Now let’s take a little walk through some of these concepts in The Seraphim Protocol. Don’t worry, I won’t post any spoilers.
In today’s world, especially in America, why would this affect anyone? Well, because of the nature of my Impact Character, Draghixa. We, as a people, are pushing for faster, smarter computers and my thoughts where, When computers become sentient, when does it become slavery? So I took that to the next step. Draghixa was created in a laboratory with the intentions of making her into a monster strong enough to kill the other monsters of Charon. Why would an “animal” grown in a laboratory not be considered anything but livestock.
And so the story pursues that question; is she anything other than livestock. What separates us from an animal? Is it the ability to speak? Is it our creativity? I think it’s important that we consider it and how better than with someone that seems just like us?
This one is actually pretty easy. All over the world we see people separating themselves from other with unfounded basis; especially religion. In the case of The Seraphim Protocol, this is expressed in the aspect of religious bigotry because it is believed that Draghixa doesn’t possess a soul and is therefore nothing but an animal.
The horror of these two aspects lies in the revolting way that a fractured young woman is treated; as an animal with no worth beyond her ability to kill.
How is retaliating against someone horror you might ask? Watching CNN during various legal battles lately has made me question just how far most people would go to get what they think is “justice”. A particular CNN opinion personality doesn’t seem to be happy unless someone is in jail … or worse. And how often are we, as a people, not satisfied until a person we believe committed a crime is dead? Pretty often I would argue.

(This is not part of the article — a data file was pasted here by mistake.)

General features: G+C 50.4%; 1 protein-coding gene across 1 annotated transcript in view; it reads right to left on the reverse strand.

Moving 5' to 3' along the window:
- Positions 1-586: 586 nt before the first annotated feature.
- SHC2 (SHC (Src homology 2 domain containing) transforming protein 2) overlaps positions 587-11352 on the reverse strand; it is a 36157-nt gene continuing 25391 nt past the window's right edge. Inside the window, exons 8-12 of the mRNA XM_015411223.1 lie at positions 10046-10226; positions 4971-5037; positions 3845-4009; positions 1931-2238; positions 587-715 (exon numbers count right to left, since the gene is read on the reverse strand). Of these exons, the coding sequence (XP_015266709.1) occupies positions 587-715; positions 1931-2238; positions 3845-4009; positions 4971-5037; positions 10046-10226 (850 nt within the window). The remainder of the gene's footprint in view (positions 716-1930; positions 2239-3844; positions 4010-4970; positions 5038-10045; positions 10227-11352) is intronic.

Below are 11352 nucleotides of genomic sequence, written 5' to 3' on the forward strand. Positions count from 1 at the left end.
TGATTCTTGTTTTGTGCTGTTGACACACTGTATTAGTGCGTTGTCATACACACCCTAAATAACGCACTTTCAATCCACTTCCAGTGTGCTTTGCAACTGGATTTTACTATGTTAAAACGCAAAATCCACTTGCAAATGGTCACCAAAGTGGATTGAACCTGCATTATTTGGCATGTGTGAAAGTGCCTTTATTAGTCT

On Charon, there aren’t any police to stop people from acting out this retaliation. Only the security that Biocorp keeps for themselves. A Bioweapon designed to fight insanely vicious monsters hell-bent on exacting revenge for any slight is capable of committing some truly awful acts of retribution.
In talking about the monsters on Charon, one would think that they would be where the feeling of powerlessness comes from, but that’s not entirely true. Powerlessness does not come from being overwhelmed. Heck, there’s all kinds of epic poetry about heroes facing certain death. Power comes from within. And powerlessness as well, especially when the suffering is inflicted on others.
We can take on suffering ourselves, martyring ourselves in our own minds, but the suffering of our loved ones, that’s another story. Many times throughout The Seraphim Protocol, Jacob is faced with feelings of powerlessness. He can kill gorehounds with his bare hands and while unarmed, destroy a pack of hackers. But he can’t do anything to help Draghixa endure the pain she feels, both physical and mental. That is powerless. It’s one thing to be able to fight and lose. It’s an entirely different thing to not even be able to fight.
By the definition of horror, an overwhelming and painful feeling caused by something frightfully shocking, terrifying, or revolting; The Seraphim Protocol is a futurist ride through Hell. It is violent, unapologetic and sometimes offensive … a thrill-ride into our own worst fear. Us.